- Try changing the beneficiary of your questions: When you ask the question, "What does Obama have to say about Christianity," you are asking, "Will he support me and what I believe?" But when you ask the question, "What does Christianity have to say about Obama?" you are asking, "Can I support him?" Both questions are important, but in my opinion you have enriched the faith question by asking if we as Christians can support a candidate rather than asking if a candidate can pass our test and support us. The first question is "If you become oresident, what can you do?" The second question is "If you become president, what can I do?" Changing the beneficiary is exactly what President Kennedy did in the first inaugural speech I ever heard: "Ask not what your country can do for you; ask what can you do for your country." Changing the beneficiary will always give us a new question, and often it will be a better question.
- Make sure your question is sufficiently differentiated and that it hasn't been simplified by a prior answer. In the course of my doctoral work, I was involved in research on the extent to which humans differentiate their perspectives. Research out of the University of Kansas in the mid-1960s indicated that most people seem to bundle their impressions of people. For example, suppose you are extremely pro-choice or extremely pro-life. You probably like the stance of either Mike Huckabee or Hillary Clinton, depending on which "pro" you are. If your energy on the abortion question dominates your perception, your tendency will be to see a candidate's views on everything through the lens of this one issue. That would be an undifferentiated perspective, and if that's your approach, you run the risk of idealizing or demonizing candidates on the basis of a single point of view. Six weeks ago I found myself and a few friends having dinner with Bob Knight, the famed basketball coach whose retirement dominated the sports news earlier this week. His yarns during dinner reminded me of our days in Indiana, when many Coach Knight fans excused horrible behaviors because, "Well, he's just a great coach." It is this kind of thinking that makes labels so dangerous. I find it odd that right now some people are spending more energy on determining whether John McCain is a bona fide "conservative" than on examining his particular points of view.
- Make sure your questions aren't too differentiated. It is important to look for candidates' worldviews. What philosophy gives their ideas and behaviors integrity or consistency? Jesus cautioned us against a "dis-integrated" life when he asked the rhetorical question, "Can good and bad fruit come from the same tree?" Excessive differentiation suggests the answer is yes, good and bad fruit can come from the same tree. In my opinion, you overly differentiate the question if you separate the way a person would function as President from every other aspect of his or her life. To claim that President Clinton's behavior with Monica Lewinsky had nothing to do with how he executed his duties as President attempts to isolate his behaviors as if he were two different people. By the way, while we're asking better questions of our candidates, we might ask, "Is there integrity in my behavior, or am I affording myself the "dis-integration" luxury that I refused President Clinton?" I admit it is hard to find the sweet spot between too much and too little differentiation, but doing so is essential to making good political choices.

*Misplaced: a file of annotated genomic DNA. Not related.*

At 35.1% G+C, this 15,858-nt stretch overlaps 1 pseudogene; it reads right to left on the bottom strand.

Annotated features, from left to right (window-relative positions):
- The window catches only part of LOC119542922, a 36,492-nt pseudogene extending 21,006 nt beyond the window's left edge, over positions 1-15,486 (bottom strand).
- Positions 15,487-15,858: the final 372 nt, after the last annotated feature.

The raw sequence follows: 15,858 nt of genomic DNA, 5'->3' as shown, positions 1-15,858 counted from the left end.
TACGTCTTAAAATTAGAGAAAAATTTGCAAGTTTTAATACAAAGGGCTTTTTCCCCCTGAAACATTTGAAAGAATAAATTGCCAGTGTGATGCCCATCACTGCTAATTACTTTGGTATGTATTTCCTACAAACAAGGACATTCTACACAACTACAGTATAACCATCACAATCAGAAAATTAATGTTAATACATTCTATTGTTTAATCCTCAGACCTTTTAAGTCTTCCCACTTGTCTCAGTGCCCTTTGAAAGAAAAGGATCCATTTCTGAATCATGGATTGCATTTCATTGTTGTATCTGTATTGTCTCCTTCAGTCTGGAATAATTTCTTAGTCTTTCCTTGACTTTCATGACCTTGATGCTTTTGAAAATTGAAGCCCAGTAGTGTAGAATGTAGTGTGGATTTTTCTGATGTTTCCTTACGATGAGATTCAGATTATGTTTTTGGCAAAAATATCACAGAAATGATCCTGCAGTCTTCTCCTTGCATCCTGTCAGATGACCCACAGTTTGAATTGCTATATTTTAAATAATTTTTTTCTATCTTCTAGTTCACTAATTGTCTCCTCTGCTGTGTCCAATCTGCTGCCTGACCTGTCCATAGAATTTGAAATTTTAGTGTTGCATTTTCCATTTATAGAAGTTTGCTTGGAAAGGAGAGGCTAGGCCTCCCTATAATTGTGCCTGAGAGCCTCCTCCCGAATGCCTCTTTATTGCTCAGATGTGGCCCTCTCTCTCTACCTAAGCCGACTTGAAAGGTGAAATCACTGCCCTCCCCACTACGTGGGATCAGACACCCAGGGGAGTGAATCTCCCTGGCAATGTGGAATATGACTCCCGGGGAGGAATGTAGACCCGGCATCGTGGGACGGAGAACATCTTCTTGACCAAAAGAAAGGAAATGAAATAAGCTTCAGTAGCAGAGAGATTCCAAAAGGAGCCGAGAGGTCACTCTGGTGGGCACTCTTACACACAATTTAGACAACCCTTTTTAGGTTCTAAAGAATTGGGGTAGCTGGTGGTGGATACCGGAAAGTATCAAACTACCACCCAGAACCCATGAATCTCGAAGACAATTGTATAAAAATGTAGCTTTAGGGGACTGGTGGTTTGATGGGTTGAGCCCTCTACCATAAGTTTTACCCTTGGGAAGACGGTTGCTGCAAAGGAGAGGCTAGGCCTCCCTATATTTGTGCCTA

- Make sure your questions represent the common good as much as they represent the "you-good." Many people feel what is best for them is what's best for America. But good citizenship requires a commitment to the greater good. I got an email two weeks ago from a very wealthy, well-known Spokane business leader. He was commenting on a closing line in our family Christmas letter in which I wrote, "I hope our next President takes good care of the poor, the earth, and the businesses that fuel the economy." He wrote, "Our country and business leadership seems to care about the rich, while healthcare, homelessness, poverty, and education give way to those who have it all. It is such a shame that people like me pay such a small portion of our income, while those I employ often are taxed 50 percent more than our rate." Whether I agree with my friend or not, I admire him for asking the common-good question, even if it costs him personally.
My last suggestion for your questions came to me yesterday, Ash Wednesday. I cannot approach Christ's table without clinging to one hope – mercy. Only Christ's mercy can deliver me from me. Fifteen Ash Wednesdays ago I knelt at St. John's Episcopal Church on the South Hill the morning after I met with Whitworth's search committee. I had made an early morning stealth visit to see this campus and spotted the church as I drove south on Division for my early afternoon return flight to Indiana. I prayed to know God's will and to receive God's mercy. As I considered Whitworth's presidency, I worried more about my spiritual fitness than about the challenges of the job. As I thought about that yesterday, as I recalled a letter written by G. K. Chesterton. About 100 years ago, a British paper invited many writers to answer the same question, "What's wrong with the world? " Chesterton replied this way:
My final suggestion for your election questions is this, "Are you asking the next president to do your work?" Are you asking the president to overcome the health crisis in our nation? Are you asking the president to reverse the moral decline of our culture? Are you asking the president to take care of the poor and the widows? My best answer to the question, "Who can change what's wrong with the world?" is "I can." I can, but I won't. And I won't because I'm curved in the wrong direction. St. Augustine observed that we are curved in on ourselves. For me to change what's wrong with the world will be assisted by a good president, but it will be empowered only by the curvature of Christ. It was Christ who curved away from grasping at equality with God and curved toward sinful humanity. It was Christ who curved away from the pleasures of this world and curved toward the poor and the afflicted. It was Christ who curved away from the privilege of his throne and curved toward the Jerusalem cross. And it is Christ alone who can bend me away from myself.
Today I pay tribute to questions. Questions are great. In the third century, Origen implied that the purpose of mystery in God's revelation is to keep us asking questions about God. We see through a glass darkly, so we must have faith; we must ask questions. But we need to ask good questions. If the British newspaper had asked Jesus the same question they asked Chesterton, "What's wrong with the world today?," I think Jesus would have responded to the paper the same way he did to the disciples: "Dear sirs: You're asking the wrong question. A better question is, 'What can we do in this world to bring glory to God?'" May that be the question we never stop asking. Have a great semester.